The notion to run for the city council in 2011 came as something of a surprise to both himself and to Elaine, a retired dental hygienist: “I just felt the need to be involved in our community,” he remembers. “We talked about it at the lake, and she eventually came around.” He was elected that fall and took his seat in the council chambers the following January. In 2016, he was elected to a regular four-year term.
No specific issue prompted him to run, he says now. It was more a matter of energizing the city’s approach to opportunities. “Back then, their attitude could be summed up, more or less, as ‘no,’” he observes. “Now it’s ‘What can we do to help you?’ Developers want to know how the city can help them be successful here, and they’re getting the right answers. You can see the results all around us.
“If we want to increase our tax base – and we do – we had to learn some lessons. The better we are at rooftops,” he says, pointing toward residential development, “the better we can be at attracting business. They go hand in hand. Especially on the business side, you need that residential growth.”
City staff have worked to smooth out some state-sanctioned bumps that have held back progress, most of all the disparities between North Dakota and Minnesota regulations. “We’ve worked to give builders options on how to keep specials lower, like using their own design firms for water and streets. We worked with the Home Builders Association to amend state rules on fire sprinklers this year,” he says. “It’s coming along. If we could just control the state a little better ….”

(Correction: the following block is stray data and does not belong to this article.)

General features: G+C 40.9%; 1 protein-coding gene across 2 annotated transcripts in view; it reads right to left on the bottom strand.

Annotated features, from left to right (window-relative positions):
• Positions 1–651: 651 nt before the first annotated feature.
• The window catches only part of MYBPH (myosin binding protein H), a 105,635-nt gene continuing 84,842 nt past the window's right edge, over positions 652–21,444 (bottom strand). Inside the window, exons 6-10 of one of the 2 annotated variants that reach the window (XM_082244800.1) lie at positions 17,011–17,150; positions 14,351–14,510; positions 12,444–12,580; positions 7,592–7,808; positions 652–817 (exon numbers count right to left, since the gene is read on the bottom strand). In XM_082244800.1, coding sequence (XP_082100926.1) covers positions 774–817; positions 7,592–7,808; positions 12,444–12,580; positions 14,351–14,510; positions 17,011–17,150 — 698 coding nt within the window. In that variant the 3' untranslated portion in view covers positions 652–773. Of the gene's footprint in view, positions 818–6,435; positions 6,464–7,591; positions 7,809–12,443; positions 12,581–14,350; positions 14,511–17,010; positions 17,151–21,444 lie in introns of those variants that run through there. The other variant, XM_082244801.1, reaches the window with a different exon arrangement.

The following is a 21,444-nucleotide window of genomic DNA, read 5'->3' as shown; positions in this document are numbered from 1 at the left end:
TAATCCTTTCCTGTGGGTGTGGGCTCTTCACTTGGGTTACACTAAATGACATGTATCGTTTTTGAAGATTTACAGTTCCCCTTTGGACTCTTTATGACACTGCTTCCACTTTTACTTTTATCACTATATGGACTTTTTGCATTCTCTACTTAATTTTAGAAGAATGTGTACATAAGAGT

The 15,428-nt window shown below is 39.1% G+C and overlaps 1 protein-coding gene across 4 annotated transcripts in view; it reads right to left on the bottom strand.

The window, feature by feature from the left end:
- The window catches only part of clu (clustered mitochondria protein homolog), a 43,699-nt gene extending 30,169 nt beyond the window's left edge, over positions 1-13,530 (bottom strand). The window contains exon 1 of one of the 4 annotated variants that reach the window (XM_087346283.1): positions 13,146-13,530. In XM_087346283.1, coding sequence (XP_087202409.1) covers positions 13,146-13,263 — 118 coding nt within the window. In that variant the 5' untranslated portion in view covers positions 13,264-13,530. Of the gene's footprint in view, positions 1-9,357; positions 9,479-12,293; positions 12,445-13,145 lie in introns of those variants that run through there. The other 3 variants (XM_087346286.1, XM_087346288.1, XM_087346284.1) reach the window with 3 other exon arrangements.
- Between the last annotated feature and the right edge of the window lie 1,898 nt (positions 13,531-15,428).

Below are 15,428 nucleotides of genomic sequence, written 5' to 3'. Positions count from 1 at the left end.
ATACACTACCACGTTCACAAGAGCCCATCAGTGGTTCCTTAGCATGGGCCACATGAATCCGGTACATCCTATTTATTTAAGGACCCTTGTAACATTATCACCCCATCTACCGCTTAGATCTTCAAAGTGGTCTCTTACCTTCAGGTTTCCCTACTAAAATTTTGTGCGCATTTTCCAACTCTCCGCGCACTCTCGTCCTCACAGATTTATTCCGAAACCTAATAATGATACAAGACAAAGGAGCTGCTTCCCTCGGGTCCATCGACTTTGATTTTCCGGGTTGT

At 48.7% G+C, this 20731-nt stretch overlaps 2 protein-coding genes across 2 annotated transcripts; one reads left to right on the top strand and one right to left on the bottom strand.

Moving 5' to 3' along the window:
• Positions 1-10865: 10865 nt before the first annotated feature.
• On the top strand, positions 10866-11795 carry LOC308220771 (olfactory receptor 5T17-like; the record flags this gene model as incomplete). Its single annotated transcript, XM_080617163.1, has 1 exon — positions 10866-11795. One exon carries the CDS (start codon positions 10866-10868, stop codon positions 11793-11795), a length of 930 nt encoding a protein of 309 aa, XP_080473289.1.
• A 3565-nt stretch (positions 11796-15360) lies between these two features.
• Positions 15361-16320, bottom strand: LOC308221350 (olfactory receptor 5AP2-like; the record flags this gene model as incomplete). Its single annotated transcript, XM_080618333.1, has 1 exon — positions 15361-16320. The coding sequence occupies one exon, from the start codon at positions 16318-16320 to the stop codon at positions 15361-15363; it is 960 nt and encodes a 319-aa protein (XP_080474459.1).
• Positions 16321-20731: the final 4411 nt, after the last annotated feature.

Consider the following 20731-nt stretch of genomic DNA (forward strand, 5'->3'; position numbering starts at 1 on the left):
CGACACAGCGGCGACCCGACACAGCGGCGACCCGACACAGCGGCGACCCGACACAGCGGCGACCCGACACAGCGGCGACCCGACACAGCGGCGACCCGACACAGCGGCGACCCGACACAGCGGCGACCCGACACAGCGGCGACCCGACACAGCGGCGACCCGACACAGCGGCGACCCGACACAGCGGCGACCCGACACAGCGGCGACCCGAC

One of the biggest satisfactions of Steve’s seven and one-half years on the council has been increasing transparency in local government. “We need to have one set of rules for everybody. Everybody’s treated the same,” he emphasizes. “It has to be a level playing field. There used to be the perception, at least, that the city sometimes played favorites. No more! You can see the difference in all the activity going on around town.”
His greatest frustration with serving the city, he says, has been the lingering suspicion with which some citizens view his professional involvement in construction and development – matters that frequently do come before the city council. “I get characterized as doing what I do for personal gain. That’s absolutely the farthest thing from the truth,” he asserts. “When there’s even an inkling of conflict of interest, I consult with city attorney John Shockley, then stay out of the discussion and abstain from the vote.”
As he readies to leave the council, Steve points with regret to what he calls the increasing politicization of what should be a nonpartisan form of service. He suggests it has been caused, in part, by the voters’ decision to move city elections from odd-numbered years to even-numbered, when they seem to melt into the cloud of partisan politics. “It distracts voters from local concerns to national partisan issues,” he says, “but it is what it is.”
He stresses, though, that members of the council generally succeed in focusing on what matters locally instead of ideologies that divide them. “[Former council member] Mari Dailey and I are about as far apart on the political spectrum as it’s possible to get,” he points out. “Yet when we were doing the city’s business, we voted alike 95 percent of the time. Politics don’t need to come into play when you’re doing what’s best for your city.”
Building up Moorhead
Nancy Edmonds Hanson